It’s appalling, but I think that so many people fail to realize is that’s the reality of so many places today.
We were in DeLaSalle, where we were doing the charity even today. Overwhelmingly, there’s a disproportionate number of African-Americans to Caucasians. When we went to the detention center, once again when it comes to the continuation of schools’ programs in juvenile halls, there’s a direct correlation with their education.
What we’ve found is that when we’ve visited alternative programs or kids who have been incarcerated, a lot of those kids have learning disabilities, a lot of them have parents who were not educated themselves. So that cycle is repeated. As a country we spend so much money to incarcerate people, but we don’t put all that emphasis on educating them.
DL: Or something that could prevent detention.
EG: Or be proactive. I think it’s always better to be preventative or proactive. We’re very reactionary. I think that what we try to do in the film, which the screenwriter (Richard LaGravenese, The Fisher King and The Bridges of Madison County) did brilliantly, is to make this a film that makes people think about social inequality.
When we saw Schindler’s List when you leave the theater and there are these moments where there’s this little girl in a red coat. And this little girl becomes an icon for so many kids who’ve lost their innocence, whether it be the Holocaust or other genocides.
We were hoping that this film would be a snapshot of schools across this country and the universality of this issue. (It’s) taking place not just in Long Beach and in Wilson High School. But it’s happening in Kansas City and across this country where kids are separated along educational lines.
MR: I also think that the movie works on so many levels along side our book. It really takes the reader, or the viewer when they watch the movie, to why kids are the way they are.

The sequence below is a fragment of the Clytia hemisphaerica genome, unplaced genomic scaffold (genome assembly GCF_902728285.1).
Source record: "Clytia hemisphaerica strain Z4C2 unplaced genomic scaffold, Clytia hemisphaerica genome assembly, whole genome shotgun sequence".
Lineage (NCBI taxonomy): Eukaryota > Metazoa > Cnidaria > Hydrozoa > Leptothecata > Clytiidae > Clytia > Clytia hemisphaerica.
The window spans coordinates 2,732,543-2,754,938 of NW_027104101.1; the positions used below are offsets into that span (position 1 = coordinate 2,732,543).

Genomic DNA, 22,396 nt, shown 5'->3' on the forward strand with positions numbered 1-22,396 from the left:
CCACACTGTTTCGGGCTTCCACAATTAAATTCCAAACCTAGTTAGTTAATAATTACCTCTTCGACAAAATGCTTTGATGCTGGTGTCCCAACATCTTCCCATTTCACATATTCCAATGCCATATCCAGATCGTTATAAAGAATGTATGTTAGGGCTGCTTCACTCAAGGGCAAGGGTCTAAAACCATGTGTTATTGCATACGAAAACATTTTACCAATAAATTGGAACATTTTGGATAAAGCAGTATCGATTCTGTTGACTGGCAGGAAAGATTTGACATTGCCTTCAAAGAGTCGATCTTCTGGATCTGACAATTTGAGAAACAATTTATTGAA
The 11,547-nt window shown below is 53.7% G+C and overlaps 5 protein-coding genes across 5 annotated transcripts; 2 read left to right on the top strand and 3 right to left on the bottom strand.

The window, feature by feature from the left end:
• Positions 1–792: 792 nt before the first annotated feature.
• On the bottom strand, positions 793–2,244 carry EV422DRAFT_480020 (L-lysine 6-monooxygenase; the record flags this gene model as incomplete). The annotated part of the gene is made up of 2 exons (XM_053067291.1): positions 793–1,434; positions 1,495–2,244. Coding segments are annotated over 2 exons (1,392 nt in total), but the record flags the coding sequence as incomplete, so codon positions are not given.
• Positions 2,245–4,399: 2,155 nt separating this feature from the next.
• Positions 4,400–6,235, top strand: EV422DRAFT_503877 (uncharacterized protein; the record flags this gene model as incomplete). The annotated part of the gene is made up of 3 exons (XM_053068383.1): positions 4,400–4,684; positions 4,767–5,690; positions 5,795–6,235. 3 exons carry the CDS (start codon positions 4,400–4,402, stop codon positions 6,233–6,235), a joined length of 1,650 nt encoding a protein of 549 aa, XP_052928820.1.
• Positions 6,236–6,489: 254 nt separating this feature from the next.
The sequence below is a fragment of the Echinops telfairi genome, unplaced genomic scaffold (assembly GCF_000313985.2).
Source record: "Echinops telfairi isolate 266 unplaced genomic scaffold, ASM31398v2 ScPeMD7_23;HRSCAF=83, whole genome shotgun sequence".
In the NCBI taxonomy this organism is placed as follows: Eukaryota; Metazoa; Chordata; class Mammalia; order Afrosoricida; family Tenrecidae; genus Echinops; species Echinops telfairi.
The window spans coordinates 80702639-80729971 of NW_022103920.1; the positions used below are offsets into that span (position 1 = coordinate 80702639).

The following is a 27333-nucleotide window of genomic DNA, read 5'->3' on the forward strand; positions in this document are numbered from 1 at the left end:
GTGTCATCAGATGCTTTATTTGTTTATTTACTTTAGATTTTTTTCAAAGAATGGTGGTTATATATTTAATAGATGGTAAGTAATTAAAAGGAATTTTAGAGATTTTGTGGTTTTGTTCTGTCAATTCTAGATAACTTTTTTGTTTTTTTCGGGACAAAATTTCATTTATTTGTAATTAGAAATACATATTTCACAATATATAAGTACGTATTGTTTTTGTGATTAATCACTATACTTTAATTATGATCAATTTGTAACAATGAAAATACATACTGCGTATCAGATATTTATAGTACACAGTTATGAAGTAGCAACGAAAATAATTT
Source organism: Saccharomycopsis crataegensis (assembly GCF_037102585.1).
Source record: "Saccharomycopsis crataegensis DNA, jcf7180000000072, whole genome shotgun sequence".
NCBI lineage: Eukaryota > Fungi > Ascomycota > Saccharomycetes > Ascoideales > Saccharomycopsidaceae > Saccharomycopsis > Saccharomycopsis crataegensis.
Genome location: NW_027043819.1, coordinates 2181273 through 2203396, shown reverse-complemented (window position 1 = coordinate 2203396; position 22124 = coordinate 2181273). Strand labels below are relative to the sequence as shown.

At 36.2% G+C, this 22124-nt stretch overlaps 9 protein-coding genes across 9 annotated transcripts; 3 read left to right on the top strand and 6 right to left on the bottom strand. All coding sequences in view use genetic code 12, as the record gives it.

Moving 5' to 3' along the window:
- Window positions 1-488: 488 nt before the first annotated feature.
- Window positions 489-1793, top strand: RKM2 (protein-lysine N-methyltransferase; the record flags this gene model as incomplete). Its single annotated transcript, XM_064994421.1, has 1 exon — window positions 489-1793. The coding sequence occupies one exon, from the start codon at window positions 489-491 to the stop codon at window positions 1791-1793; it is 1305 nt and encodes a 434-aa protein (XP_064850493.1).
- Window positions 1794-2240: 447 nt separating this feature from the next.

And I think that’s the most important thing is a lot of times we don’t understand why they behave a certain way. Or why when you do want to give them a second chance, like a lot of the kids that we saw in juvenile hall at DeLaSalle, and they don’t take it, and they’re stuck in juvenile hall.
I think a lot of the people that want to help haven’t experienced some of the things that young people have experienced in their lives. I think the movie does a great job of taking you to that place in understanding the way the students are the way they are, and especially with the schools.
Getting back to your original question, we knew that there was a difference between us and the honor kids. All we had to do was look at the room to know that it was better. They had better books, and they were treated better. We knew that we were the “step children,” and they didn’t want us there.
We got the crappy stuff, and it doesn’t take a genius to figure that out. We knew were different because we were made to feel different.
DL: (To Gruwell) It was really striking about the sacrifices you had to make just to get the materials for your classes. The film shows you working two additional jobs.
EG: I think all educators make sacrifices of some sort. In my estimation, it’s one of the most noble professions, but I don’t think people realize you can’t turn it off once the kids leave, that there’s so much involved with being an educator.
If you’re passionate, you take your job home with you. And when you lack those resources, for me and for other educators, you want the kids to know what it’s like to hold a book.
And what the film did so beautifully when I first purchased books for my students, I remember them smelling them. We take that for granted, but for a lot of kids that Maria and I have met, they’ve never had a book before.
They’ve never owned a book. They’ve don’t have libraries in their homes. One of the greatest joys for us is to give a person The Freedom Writers Diary and to be told “This is the first book I’ve ever owned” or “The first book I’ve ever read from cover-to-cover.”
MR: And they’re so surprised when you personalize it to them because it gives them a sense that this belongs to me, and this book is just for me. And they always get shocked, “It’s for me. I don’t have to share it.”
Because that’s what they have to do in (some) schools because there’s no money. They have to share. Or you have to leave it in the class room. It’s a really great validation.
EG: We went to the detention center this morning and in trying to validate the kids we said. “Stand up and tell us your name and when you’re getting out of here.” This one kid, his name is David, and he’s getting out tomorrow. I said, “That’s so great; that’s exciting. If you each write us a letter, we would like to personalize a book for each and every one of you.” And he said, “I’ll do that tomorrow.”